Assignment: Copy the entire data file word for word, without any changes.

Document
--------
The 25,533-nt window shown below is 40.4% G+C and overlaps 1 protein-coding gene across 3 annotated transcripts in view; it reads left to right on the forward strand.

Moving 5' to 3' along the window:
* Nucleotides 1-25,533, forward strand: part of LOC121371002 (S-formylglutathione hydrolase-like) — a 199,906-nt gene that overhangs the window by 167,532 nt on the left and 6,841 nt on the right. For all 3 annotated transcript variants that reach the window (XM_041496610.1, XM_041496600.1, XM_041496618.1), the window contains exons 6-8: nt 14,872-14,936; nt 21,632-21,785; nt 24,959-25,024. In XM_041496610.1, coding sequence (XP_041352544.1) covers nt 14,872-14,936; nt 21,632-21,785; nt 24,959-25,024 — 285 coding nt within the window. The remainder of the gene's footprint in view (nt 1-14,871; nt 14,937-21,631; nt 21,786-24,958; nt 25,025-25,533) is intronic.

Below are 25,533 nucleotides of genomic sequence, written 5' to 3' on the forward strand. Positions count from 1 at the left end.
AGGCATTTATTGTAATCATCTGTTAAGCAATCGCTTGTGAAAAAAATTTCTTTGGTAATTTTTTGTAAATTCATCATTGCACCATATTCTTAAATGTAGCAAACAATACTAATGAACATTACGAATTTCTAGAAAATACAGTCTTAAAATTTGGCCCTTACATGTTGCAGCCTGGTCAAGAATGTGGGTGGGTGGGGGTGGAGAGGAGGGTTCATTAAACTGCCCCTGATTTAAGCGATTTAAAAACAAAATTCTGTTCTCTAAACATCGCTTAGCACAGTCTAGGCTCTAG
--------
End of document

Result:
The 25,533-nt window shown below is 40.4% G+C and overlaps 1 protein-coding gene across 3 annotated transcripts in view; it reads left to right on the forward strand.

Moving 5' to 3' along the window:
* Nucleotides 1-25,533, forward strand: part of LOC121371002 (S-formylglutathione hydrolase-like) — a 199,906-nt gene that overhangs the window by 167,532 nt on the left and 6,841 nt on the right. For all 3 annotated transcript variants that reach the window (XM_041496610.1, XM_041496600.1, XM_041496618.1), the window contains exons 6-8: nt 14,872-14,936; nt 21,632-21,785; nt 24,959-25,024. In XM_041496610.1, coding sequence (XP_041352544.1) covers nt 14,872-14,936; nt 21,632-21,785; nt 24,959-25,024 — 285 coding nt within the window. The remainder of the gene's footprint in view (nt 1-14,871; nt 14,937-21,631; nt 21,786-24,958; nt 25,025-25,533) is intronic.

Below are 25,533 nucleotides of genomic sequence, written 5' to 3' on the forward strand. Positions count from 1 at the left end.
AGGCATTTATTGTAATCATCTGTTAAGCAATCGCTTGTGAAAAAAATTTCTTTGGTAATTTTTTGTAAATTCATCATTGCACCATATTCTTAAATGTAGCAAACAATACTAATGAACATTACGAATTTCTAGAAAATACAGTCTTAAAATTTGGCCCTTACATGTTGCAGCCTGGTCAAGAATGTGGGTGGGTGGGGGTGGAGAGGAGGGTTCATTAAACTGCCCCTGATTTAAGCGATTTAAAAACAAAATTCTGTTCTCTAAACATCGCTTAGCACAGTCTAGGCTCTAG